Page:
Consultants considered for downtown developments
At its Aug. 16 meeting, the Planning Commission discussed the use of architectural consultants for developments in the downtown commercial district. The commission also approved a new home development on Garboard Street.
In a continued matter, the commission discussed approaches to architectural consultation for commercial design reviews.
Town Planner Lisa Bryer provided the commission with copies of letters received from local architects Jim Estes and Ron DiMauro. The letters were sent in response to an advertisement in the Jamestown Press for architectural services to assist the commission in the review of commercial development applications and make recommendations to the board on plan improvements.
In his letter, Estes proposed offering 60 hours of consultation with billing beyond that. "I believe in community service," Estes wrote.
DiMauro offered an hourly billing rate.
Bryer advised the commission to have both architects on call. "The offer of 60 hours is sure nice and should be considered, but I'd like to talk to both of them about it," she said. Bryer also advised that such consultation should be considered for all commercial plans, noting that North Kingstown and other communities regularly use architects to review applications. "I could really use that consulting," she added.
Commissioner Richard Ventrone asked if the town currently had the ability to approve or reject a plan based on aesthetics. "We don't have the authority to deny a plan based on the type of shingles or windows used. We should be very clear about whether we have the authority to reject something based on aesthetics," he said.
Hubbard disagreed, saying that the town did have such authority. "What Lisa is trying to do is to give some direction," she said. Hubbard also expressed disappointment that that the town did not receive grant money this year to develop a design manual for commercial projects. "Since it's not happening, I think this is a great way to go," she said in favor of the idea of using architectural consultants.
The town planner emphasized her support of the idea as well, saying, "From my perspective, if we have a difficult lot, it would be good to use."
Ventrone agreed it would be a great idea, but asked how consultation could be subsidized.
Calabretta noted that his engineering company often provided services to communities. "It's not uncommon to charge the applicant. It's part of the growing pains," he said.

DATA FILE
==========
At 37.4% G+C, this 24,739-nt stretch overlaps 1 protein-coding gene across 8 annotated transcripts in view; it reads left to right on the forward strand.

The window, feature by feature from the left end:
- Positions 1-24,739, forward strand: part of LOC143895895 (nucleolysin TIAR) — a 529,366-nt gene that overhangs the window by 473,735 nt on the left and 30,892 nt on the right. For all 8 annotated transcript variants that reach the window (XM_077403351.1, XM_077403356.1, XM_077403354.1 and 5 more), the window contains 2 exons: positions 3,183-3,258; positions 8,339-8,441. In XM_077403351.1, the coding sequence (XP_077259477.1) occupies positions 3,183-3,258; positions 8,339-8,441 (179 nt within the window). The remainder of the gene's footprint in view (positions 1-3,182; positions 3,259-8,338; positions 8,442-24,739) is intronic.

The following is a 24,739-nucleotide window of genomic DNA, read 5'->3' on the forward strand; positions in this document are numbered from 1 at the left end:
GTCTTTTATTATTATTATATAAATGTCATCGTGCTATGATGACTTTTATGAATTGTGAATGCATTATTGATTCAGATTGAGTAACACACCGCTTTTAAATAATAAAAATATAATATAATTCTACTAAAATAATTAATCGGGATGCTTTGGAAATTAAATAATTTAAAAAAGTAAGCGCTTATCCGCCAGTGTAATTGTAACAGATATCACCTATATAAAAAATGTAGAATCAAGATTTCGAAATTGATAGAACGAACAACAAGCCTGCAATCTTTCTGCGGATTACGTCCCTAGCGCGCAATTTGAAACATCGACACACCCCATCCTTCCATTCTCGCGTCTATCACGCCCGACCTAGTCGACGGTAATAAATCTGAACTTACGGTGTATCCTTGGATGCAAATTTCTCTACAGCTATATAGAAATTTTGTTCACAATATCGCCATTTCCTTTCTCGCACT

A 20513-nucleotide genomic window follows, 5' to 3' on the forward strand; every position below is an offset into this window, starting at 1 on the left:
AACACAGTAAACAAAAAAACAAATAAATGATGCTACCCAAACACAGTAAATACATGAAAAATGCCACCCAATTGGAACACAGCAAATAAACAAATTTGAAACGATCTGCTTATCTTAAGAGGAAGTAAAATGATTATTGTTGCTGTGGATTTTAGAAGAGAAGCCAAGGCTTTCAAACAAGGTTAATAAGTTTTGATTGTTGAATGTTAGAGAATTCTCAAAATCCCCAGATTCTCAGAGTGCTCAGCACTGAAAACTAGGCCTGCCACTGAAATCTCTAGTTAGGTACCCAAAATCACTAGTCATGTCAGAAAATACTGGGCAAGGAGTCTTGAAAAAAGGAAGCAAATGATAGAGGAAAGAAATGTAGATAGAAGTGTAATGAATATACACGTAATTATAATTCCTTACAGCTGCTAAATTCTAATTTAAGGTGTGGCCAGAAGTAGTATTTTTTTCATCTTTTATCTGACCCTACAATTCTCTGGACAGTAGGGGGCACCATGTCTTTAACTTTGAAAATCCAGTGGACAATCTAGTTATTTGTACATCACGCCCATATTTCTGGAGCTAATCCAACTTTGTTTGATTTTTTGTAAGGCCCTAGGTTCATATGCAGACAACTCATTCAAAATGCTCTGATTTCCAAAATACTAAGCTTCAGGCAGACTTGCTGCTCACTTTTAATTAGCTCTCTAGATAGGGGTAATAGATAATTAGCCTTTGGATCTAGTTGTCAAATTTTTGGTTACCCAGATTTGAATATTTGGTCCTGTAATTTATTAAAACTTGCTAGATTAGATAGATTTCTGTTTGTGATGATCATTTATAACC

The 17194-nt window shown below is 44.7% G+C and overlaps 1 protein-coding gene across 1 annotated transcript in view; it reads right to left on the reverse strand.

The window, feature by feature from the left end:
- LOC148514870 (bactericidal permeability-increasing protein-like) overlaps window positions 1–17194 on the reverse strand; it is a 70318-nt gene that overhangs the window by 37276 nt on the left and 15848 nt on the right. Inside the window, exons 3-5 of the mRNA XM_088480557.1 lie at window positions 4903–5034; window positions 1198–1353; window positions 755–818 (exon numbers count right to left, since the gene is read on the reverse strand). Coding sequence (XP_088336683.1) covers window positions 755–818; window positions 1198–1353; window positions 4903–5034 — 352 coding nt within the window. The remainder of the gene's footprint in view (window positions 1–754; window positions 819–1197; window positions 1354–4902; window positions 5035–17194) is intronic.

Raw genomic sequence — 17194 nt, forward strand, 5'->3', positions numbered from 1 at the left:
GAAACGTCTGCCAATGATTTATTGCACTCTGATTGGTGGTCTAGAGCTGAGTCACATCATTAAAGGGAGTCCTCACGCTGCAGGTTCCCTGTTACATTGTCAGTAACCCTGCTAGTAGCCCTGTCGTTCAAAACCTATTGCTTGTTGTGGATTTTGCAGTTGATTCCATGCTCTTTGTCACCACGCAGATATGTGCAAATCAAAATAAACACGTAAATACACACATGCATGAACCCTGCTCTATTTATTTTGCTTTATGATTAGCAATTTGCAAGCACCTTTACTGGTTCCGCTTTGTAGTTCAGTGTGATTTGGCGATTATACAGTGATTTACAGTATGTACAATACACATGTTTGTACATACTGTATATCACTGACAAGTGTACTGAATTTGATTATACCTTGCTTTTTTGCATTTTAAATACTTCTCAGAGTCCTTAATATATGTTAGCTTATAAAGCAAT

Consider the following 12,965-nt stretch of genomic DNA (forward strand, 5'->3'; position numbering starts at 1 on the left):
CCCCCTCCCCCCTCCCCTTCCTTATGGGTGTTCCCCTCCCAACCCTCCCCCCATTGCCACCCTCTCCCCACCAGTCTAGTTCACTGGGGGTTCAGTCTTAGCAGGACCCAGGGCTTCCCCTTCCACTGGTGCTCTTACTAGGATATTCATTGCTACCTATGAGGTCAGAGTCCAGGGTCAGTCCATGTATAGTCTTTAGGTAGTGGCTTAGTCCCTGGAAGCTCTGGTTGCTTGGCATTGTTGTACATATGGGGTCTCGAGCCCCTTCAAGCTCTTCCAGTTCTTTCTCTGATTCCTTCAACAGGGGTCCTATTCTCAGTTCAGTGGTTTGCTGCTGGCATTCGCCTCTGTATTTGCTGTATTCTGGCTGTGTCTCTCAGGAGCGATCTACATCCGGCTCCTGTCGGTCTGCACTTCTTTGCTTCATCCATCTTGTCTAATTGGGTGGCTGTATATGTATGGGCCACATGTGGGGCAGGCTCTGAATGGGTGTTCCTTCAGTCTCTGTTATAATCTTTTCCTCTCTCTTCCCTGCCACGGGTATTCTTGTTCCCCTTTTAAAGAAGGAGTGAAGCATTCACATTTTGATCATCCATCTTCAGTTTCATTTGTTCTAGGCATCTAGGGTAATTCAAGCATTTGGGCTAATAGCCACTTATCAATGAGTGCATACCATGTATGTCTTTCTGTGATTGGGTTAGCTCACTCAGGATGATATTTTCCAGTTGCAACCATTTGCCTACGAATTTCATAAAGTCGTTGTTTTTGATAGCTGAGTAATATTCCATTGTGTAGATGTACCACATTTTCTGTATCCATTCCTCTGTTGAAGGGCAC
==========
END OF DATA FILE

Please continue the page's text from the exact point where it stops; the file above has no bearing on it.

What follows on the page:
Commissioner Barry Holland clarified questions about the duties of a design consultant. "If we bring in an engineer, he would look at the plan and offer suggestions to the applicant's architect, who would go back and make revisions according to the suggestions," he said, adding that a "town architect would not be actually drawing up plans for the applicant."
The commission voted 7-0 to have the town solicitor draft an appropriate amendment that would give the board the authority to call on consultants when needed.
In a continued development plan review, applicant James Donnelly introduced engineer John Caito, who designed the proposed house on Garboard Street. In accordance with a request from the planning board, Caito revised the location of the septic system on the site plan. According to the engineer, the state Department of Environmental Management would have no problem with the relocation, and it would not affect abutting properties.
Commissioner Betty Hubbard asked Caito to explain the need of the dry wells placed around the site, mentioning the high ground water on the land. The engineer said that the wells would provide the capacity for leaching.
Hubbard praised the plan for a gravel driveway, and asked if piping for storm-water runoff could go to the driveway. "You'd probably be overflowing frequently. It might be additional protection," she suggested.
Caito agreed the piping could be included since the driveway would be porous. "If the driveway area becomes saturated, it's nothing that would cause concern," he said.
Ventrone compared the plan to another lot that was located near wetlands. "This is very close in character to the plan on Beach Street that we denied," he said.
Girard reminded Ventrone that other lots could not be discussed, "but we can discuss the concept."
Donnelly addressed the wetlands comment. "I've been on the lot three or four hundred times in the last three years, and there has
never been standing water on the lot. We did our homework up front," he added.
Bryer also defended the plan, saying the drainage that the applicant presented was acceptable to the town engineer.
Commissioner Calabretta moved to approve the plan, and the commission voted unanimously in favor of the motion.
In a non-agenda item, Charlotte Zarlengo of Seaside Drive questioned why the Zoning Ordinance amendments related to high groundwater and impervious layer failed to be on the agenda. "I want to remind the board that this has been going on for some time, and the commission said they would deal with this in a timely manner," she said.
Town Planner Lisa Bryer said that not all of the amended sections were finished by the town solicitor, and she had advised the commission to wait for the completed legal drafts before continuing.
In a memorandum to the board, Bryer listed the changes being made. They are:
+ Subtracting jurisdictional wetlands from a lot size before applying the maximum impervious cover standard.
+ Developing a separate ordinance preventing clearing and filling of a lot without a development plan or approval by the building official.
+ Changing standards for development to standards for a specialuse permit.